The Independent Voice of Southern Methodist University Since 1915

The Daily Campus

The Daily Campus

The Independent Voice of Southern Methodist University Since 1915

The Daily Campus

The Independent Voice of Southern Methodist University Since 1915

The Daily Campus

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SMU Swipes Out Hunger

SMU Swipe Out Hunger fliers and QR Code

Last week SMU students donated over 800 extra meal plan swipes to those experiencing food insecurity on campus. This was made possible through Swipe Out Hunger’s “Swipe Drive” anti-hunger program.

“Swipe Out Hunger helps us create an environment in which students support students, truly a beautiful concept,” says SMU Swipe Out Hunger Executive Director, Nina Del Pozo.

Despite stereotypes associated with SMU regarding wealth and privilege, this isn’t the case for everyone.

Students come from a variety of socioeconomic backgrounds so food insecurity can occur on any campus. In fact, according to Swipe Out Hunger, one in three college students experience food insecurity.

Bethany Bass, senior and Human Rights Fellow, noticed students were lacking crucial resources and support in this area.

Hoping to find a solution, Bass joined the SMU Human Rights Program in 2020 and was funded by the Office of Engaged Learning as she began researching ways to combat food insecurity on college campuses.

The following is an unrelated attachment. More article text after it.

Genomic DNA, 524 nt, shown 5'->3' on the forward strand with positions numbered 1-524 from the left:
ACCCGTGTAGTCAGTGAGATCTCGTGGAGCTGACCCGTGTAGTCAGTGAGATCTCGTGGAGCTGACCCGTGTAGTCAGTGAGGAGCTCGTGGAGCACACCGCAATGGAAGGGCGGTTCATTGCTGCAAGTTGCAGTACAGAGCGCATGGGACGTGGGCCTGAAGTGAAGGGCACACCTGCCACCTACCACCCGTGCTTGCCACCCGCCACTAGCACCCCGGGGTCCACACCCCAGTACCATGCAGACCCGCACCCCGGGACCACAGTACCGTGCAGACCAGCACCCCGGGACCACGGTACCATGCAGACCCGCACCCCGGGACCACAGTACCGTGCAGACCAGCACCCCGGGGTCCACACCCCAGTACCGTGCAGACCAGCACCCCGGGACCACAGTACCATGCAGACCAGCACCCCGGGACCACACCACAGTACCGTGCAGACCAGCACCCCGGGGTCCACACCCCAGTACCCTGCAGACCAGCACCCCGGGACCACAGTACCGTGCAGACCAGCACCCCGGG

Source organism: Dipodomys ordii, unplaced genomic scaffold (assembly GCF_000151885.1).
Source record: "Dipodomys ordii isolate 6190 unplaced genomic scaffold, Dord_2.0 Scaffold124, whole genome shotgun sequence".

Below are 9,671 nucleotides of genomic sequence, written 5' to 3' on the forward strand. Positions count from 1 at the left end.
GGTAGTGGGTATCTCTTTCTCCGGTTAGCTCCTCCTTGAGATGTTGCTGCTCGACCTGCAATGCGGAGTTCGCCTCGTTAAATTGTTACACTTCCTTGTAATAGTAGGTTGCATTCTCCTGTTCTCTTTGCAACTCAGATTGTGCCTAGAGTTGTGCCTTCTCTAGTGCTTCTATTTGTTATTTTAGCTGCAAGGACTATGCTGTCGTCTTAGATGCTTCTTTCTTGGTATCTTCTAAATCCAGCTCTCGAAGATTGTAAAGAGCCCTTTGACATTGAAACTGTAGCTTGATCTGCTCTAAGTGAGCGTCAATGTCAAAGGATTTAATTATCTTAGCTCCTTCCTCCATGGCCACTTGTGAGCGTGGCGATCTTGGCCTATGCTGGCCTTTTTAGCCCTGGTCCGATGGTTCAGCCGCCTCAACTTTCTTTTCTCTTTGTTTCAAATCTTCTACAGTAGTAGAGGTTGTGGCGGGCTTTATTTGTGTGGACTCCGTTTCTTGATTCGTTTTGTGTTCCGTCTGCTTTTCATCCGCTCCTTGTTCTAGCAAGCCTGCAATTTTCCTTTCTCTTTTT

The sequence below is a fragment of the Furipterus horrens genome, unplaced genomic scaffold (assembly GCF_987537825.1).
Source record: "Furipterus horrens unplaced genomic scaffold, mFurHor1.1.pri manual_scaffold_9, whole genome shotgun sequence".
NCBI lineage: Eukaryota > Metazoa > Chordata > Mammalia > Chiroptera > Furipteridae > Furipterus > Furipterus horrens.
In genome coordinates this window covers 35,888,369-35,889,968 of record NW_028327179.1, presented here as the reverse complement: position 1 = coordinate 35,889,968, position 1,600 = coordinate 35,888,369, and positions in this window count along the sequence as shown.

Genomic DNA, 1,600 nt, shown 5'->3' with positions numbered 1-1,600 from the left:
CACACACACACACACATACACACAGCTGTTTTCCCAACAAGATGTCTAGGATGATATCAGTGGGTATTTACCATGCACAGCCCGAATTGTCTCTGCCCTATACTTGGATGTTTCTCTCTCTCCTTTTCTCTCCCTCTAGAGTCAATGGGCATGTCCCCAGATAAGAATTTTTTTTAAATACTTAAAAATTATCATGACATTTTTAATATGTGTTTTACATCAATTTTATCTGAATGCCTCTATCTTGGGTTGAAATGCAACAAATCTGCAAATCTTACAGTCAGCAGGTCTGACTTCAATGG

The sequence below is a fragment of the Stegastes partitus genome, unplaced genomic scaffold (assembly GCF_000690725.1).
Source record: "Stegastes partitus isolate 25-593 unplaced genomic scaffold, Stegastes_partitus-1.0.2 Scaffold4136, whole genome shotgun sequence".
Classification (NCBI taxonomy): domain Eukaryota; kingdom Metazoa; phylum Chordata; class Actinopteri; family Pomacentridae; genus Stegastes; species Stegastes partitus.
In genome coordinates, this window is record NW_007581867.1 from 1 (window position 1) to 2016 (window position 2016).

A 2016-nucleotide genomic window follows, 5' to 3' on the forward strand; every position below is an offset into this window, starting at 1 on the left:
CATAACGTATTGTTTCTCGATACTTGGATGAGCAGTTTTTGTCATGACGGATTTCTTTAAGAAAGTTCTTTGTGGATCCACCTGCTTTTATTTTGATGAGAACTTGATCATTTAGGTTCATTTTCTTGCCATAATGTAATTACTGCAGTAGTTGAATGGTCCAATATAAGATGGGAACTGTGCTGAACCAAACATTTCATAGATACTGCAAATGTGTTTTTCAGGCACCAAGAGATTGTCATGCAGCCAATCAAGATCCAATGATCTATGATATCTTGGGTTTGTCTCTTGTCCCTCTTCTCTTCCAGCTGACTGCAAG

Once Elise Johnson got involved, Bass saw potential in forming a strategic partnership between SMU dining and the Office of Student Advocacy and Support. As the office’s director, Johnson also works with SMU’s hidden on-campus food pantry, “The Shop.”

“About 128 students use the on-campus food pantry,” Bass said. “So I did some research and asked students what they needed. Many mentioned hot meals.”

After contacting Swipe Out Hunger, the leading nonprofit addressing hunger among college students, Bass began recruiting fellow SMU students to help facilitate this mission.

SMU Swipe Out Hunger launched last Monday with an event on the Dallas Hall lawn. By the end of the day, over 500 swipes were donated.

Reese Alecxih, freshman and friend of Bass, originally attended the launch as a supportive gesture, but by Friday evening, she was standing outside of Umphrey Lee with Bass and others holding QR codes and urging nearby students to donate.

“I wasn’t aware of this issue but it immediately touched my heart,” said Alecxih. “So I joined about two days ago, and I’ve already gotten two of my friends involved.”

“Monday was a great day,” said Vice President for Student Affairs Student Advisory Board member, Westley Giadolor, “It was really exciting to be at the different dining halls asking students to donate swipes. Most students didn’t know they could do that.”

Regardless of their dining plan, each student could only donate up to two swipes. Giadolor, who is also the African-American Senator for SMU, hopes to speak with SMU about allowing students with unlimited swipes to donate as many swipes as they please.

“I hope after this year, we’ll have a demonstration of need and student support,” says Bass. “Oftentimes, there’s a stigma around food insecurity, especially with campus cultures like SMU where it’s perceived as wealthy. But there are so many different student experiences here so it’s important to cater to those experiences too.”

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